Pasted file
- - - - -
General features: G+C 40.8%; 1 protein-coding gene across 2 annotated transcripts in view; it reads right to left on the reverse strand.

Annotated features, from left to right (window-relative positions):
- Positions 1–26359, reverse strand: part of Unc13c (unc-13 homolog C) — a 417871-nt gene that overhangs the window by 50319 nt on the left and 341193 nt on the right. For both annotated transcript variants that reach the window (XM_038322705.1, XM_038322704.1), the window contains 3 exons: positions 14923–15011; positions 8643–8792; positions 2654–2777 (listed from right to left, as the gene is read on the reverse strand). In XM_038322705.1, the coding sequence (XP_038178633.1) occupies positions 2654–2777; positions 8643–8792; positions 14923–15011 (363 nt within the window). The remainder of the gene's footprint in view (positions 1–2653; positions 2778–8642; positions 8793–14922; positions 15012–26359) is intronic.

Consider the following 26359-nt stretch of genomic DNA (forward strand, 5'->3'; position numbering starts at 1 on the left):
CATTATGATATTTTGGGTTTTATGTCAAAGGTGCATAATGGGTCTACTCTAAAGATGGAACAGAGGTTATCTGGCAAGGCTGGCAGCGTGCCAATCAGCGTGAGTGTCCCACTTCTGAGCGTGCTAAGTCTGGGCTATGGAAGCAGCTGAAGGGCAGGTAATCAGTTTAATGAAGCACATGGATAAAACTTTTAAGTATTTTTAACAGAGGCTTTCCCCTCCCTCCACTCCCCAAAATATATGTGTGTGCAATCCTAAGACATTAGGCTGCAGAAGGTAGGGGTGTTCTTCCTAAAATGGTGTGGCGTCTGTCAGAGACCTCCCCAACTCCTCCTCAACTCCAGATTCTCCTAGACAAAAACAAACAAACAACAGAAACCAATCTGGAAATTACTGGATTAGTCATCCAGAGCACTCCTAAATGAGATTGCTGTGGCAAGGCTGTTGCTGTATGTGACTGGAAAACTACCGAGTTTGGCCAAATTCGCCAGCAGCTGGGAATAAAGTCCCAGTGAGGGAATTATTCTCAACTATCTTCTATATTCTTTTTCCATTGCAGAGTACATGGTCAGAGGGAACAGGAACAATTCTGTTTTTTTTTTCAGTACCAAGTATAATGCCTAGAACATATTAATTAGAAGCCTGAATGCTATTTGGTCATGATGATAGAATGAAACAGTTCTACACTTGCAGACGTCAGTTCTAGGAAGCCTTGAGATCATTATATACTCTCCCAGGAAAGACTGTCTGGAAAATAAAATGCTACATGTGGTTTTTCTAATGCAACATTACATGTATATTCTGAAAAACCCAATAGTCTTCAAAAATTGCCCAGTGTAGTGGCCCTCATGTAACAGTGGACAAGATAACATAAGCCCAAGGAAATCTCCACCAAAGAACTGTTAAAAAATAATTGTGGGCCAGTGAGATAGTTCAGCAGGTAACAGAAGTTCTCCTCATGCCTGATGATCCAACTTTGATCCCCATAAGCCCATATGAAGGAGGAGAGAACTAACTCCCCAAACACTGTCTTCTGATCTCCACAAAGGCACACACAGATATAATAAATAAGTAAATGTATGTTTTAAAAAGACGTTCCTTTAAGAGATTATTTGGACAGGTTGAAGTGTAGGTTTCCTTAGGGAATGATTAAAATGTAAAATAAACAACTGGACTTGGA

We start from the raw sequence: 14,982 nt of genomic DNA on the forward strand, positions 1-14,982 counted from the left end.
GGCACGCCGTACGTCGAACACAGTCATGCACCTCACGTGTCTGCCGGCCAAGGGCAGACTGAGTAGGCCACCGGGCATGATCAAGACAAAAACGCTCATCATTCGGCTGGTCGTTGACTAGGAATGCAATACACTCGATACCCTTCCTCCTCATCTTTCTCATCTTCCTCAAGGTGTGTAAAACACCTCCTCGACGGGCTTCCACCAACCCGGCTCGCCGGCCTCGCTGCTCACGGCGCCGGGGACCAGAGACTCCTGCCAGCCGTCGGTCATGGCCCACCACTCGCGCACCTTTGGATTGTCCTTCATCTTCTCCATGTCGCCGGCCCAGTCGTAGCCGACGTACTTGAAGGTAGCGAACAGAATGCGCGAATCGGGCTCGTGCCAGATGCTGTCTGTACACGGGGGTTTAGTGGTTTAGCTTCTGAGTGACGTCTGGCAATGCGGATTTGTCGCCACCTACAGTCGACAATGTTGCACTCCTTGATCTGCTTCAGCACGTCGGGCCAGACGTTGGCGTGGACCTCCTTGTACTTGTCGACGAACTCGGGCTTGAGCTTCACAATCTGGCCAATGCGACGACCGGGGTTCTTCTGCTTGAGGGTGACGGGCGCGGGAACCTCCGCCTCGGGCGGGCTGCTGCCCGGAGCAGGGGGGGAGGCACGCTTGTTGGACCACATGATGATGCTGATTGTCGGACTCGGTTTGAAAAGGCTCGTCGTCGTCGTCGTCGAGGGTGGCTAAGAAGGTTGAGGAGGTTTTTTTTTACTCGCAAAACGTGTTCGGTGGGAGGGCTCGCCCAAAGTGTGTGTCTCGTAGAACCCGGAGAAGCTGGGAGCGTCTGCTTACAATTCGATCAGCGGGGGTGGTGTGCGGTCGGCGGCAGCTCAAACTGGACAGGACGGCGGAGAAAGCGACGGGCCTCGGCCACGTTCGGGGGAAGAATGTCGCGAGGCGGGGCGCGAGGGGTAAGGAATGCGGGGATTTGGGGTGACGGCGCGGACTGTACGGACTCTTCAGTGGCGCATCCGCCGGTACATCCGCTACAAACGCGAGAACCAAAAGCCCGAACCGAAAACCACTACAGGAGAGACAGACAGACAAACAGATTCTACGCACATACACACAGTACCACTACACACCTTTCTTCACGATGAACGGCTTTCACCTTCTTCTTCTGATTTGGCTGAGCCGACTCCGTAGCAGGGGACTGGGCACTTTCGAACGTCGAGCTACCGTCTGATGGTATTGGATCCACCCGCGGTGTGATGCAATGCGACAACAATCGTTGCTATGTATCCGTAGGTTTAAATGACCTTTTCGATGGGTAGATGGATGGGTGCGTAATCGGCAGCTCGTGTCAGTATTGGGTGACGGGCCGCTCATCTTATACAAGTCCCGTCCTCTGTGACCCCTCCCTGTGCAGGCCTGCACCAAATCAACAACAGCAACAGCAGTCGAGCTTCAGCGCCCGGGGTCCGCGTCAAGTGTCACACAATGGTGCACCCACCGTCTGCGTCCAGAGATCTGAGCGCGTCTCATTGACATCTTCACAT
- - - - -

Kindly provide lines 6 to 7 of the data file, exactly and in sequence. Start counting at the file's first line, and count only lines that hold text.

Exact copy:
We start from the raw sequence: 14,982 nt of genomic DNA on the forward strand, positions 1-14,982 counted from the left end.
GGCACGCCGTACGTCGAACACAGTCATGCACCTCACGTGTCTGCCGGCCAAGGGCAGACTGAGTAGGCCACCGGGCATGATCAAGACAAAAACGCTCATCATTCGGCTGGTCGTTGACTAGGAATGCAATACACTCGATACCCTTCCTCCTCATCTTTCTCATCTTCCTCAAGGTGTGTAAAACACCTCCTCGACGGGCTTCCACCAACCCGGCTCGCCGGCCTCGCTGCTCACGGCGCCGGGGACCAGAGACTCCTGCCAGCCGTCGGTCATGGCCCACCACTCGCGCACCTTTGGATTGTCCTTCATCTTCTCCATGTCGCCGGCCCAGTCGTAGCCGACGTACTTGAAGGTAGCGAACAGAATGCGCGAATCGGGCTCGTGCCAGATGCTGTCTGTACACGGGGGTTTAGTGGTTTAGCTTCTGAGTGACGTCTGGCAATGCGGATTTGTCGCCACCTACAGTCGACAATGTTGCACTCCTTGATCTGCTTCAGCACGTCGGGCCAGACGTTGGCGTGGACCTCCTTGTACTTGTCGACGAACTCGGGCTTGAGCTTCACAATCTGGCCAATGCGACGACCGGGGTTCTTCTGCTTGAGGGTGACGGGCGCGGGAACCTCCGCCTCGGGCGGGCTGCTGCCCGGAGCAGGGGGGGAGGCACGCTTGTTGGACCACATGATGATGCTGATTGTCGGACTCGGTTTGAAAAGGCTCGTCGTCGTCGTCGTCGAGGGTGGCTAAGAAGGTTGAGGAGGTTTTTTTTTACTCGCAAAACGTGTTCGGTGGGAGGGCTCGCCCAAAGTGTGTGTCTCGTAGAACCCGGAGAAGCTGGGAGCGTCTGCTTACAATTCGATCAGCGGGGGTGGTGTGCGGTCGGCGGCAGCTCAAACTGGACAGGACGGCGGAGAAAGCGACGGGCCTCGGCCACGTTCGGGGGAAGAATGTCGCGAGGCGGGGCGCGAGGGGTAAGGAATGCGGGGATTTGGGGTGACGGCGCGGACTGTACGGACTCTTCAGTGGCGCATCCGCCGGTACATCCGCTACAAACGCGAGAACCAAAAGCCCGAACCGAAAACCACTACAGGAGAGACAGACAGACAAACAGATTCTACGCACATACACACAGTACCACTACACACCTTTCTTCACGATGAACGGCTTTCACCTTCTTCTTCTGATTTGGCTGAGCCGACTCCGTAGCAGGGGACTGGGCACTTTCGAACGTCGAGCTACCGTCTGATGGTATTGGATCCACCCGCGGTGTGATGCAATGCGACAACAATCGTTGCTATGTATCCGTAGGTTTAAATGACCTTTTCGATGGGTAGATGGATGGGTGCGTAATCGGCAGCTCGTGTCAGTATTGGGTGACGGGCCGCTCATCTTATACAAGTCCCGTCCTCTGTGACCCCTCCCTGTGCAGGCCTGCACCAAATCAACAACAGCAACAGCAGTCGAGCTTCAGCGCCCGGGGTCCGCGTCAAGTGTCACACAATGGTGCACCCACCGTCTGCGTCCAGAGATCTGAGCGCGTCTCATTGACATCTTCACAT